Indexed on: 11 Sep '09Published on: 11 Sep '09Published in: arXiv - Astrophysics - Astrophysics of Galaxies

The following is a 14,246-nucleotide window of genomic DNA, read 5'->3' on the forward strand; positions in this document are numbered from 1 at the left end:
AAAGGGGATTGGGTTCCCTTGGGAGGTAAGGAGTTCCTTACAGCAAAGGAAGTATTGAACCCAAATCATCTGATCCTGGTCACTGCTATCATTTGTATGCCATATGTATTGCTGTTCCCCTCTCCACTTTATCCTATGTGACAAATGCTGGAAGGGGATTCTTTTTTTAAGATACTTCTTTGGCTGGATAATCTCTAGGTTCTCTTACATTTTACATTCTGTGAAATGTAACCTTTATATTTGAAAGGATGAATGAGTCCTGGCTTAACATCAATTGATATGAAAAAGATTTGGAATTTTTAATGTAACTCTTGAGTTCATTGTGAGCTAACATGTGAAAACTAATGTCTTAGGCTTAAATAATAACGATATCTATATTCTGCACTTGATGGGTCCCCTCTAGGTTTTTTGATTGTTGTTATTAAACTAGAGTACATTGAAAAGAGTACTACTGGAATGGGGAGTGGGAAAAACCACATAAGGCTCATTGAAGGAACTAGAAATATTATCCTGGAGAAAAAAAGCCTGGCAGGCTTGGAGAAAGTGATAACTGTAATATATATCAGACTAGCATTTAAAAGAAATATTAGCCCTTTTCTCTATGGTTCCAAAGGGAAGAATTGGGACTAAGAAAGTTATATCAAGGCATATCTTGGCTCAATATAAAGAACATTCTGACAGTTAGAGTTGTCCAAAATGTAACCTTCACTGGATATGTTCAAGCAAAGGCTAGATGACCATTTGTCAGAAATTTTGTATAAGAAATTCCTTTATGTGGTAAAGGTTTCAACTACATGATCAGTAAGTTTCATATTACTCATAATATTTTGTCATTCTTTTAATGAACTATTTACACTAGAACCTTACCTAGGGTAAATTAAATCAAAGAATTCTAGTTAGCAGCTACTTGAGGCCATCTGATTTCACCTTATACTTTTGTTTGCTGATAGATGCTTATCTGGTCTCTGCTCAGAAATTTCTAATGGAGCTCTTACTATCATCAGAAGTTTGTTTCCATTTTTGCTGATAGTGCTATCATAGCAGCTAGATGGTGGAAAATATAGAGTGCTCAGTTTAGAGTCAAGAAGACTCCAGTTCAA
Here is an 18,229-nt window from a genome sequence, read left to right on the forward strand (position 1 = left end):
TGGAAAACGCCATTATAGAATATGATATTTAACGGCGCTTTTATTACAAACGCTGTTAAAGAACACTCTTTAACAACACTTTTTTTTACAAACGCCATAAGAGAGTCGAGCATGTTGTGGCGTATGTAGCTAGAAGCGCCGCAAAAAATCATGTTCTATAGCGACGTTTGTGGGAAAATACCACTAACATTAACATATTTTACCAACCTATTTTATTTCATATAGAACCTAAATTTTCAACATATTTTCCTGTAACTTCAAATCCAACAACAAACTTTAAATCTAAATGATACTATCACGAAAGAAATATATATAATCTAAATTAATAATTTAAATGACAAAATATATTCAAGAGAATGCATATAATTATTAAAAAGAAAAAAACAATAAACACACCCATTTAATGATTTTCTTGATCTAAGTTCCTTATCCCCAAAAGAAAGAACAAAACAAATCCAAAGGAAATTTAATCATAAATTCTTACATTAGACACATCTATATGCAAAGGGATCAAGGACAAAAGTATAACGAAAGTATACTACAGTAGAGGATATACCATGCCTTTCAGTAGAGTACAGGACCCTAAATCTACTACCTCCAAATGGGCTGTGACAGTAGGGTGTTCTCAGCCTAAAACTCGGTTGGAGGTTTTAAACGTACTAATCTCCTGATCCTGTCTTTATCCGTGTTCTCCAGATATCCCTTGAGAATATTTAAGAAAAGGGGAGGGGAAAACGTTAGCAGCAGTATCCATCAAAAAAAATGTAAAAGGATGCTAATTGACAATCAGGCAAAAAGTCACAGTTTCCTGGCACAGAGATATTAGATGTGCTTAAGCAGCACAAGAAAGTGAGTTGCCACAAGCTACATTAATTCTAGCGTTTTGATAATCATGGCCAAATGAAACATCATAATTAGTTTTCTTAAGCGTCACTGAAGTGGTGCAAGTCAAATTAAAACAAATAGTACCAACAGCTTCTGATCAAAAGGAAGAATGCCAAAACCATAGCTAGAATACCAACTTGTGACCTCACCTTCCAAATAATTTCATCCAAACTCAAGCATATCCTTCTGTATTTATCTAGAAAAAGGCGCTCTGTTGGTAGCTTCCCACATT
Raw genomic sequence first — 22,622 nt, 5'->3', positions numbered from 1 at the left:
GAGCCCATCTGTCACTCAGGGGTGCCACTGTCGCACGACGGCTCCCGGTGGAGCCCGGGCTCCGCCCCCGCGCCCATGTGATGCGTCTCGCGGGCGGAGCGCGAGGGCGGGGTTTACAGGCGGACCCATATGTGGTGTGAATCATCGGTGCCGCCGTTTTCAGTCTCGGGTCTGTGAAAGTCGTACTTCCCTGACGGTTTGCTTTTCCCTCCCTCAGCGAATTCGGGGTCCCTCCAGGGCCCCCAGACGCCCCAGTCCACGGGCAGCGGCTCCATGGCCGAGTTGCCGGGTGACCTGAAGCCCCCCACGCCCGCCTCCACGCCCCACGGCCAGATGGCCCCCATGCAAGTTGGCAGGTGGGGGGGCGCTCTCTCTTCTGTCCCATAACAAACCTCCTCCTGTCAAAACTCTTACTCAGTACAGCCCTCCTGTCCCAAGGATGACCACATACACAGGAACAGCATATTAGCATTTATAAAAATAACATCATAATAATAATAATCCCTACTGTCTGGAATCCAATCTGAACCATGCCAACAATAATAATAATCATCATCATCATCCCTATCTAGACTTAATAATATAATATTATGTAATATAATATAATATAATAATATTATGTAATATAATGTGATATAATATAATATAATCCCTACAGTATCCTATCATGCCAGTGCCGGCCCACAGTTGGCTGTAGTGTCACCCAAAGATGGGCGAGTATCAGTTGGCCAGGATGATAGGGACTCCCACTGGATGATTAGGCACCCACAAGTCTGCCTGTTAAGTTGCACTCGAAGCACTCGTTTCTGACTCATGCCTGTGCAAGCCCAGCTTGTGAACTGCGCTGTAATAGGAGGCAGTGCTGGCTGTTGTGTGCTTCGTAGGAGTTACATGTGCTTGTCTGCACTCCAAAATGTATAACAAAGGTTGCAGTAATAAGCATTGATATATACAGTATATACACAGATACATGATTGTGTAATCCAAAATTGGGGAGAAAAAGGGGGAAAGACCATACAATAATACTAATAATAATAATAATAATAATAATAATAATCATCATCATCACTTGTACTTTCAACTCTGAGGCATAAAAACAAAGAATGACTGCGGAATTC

The timescale for star formation, a measure of how quickly neutral gas is being converted to stars, is considerably longer than typical dynamical timescales associated with a galactic disk. For purposes of modeling galaxy evolution, however, it would be extremely attractive if the star formation timescale were proportional to an easily derived dynamical timescale. We compare estimates of the star formation timescale within nearby galaxies, based on the work of Leroy et al. (2008) and existing BIMA SONG CO data, with three simple forms of the dynamical time: the orbital time, the free-fall time at the midplane density, and the disk Jeans time (the growth time for gravitational instabilities in a disk). When taking into account the gravity of the stellar disk in an approximate way, all three timescales show correlations with the star formation timescale, though none of the correlations can be accurately described as linear. Systematic errors in estimating appropriate gas masses and the stellar velocity dispersion may obscure an underlying correlation, but we focus instead on a model where the timescale for H_2 formation from HI is decoupled from the timescale for star formation from H_2. The Jeans time correlates well with the first of these timescales, but the relationship is still non-linear, and requires a characteristic GMC lifetime that increases toward galaxy centers.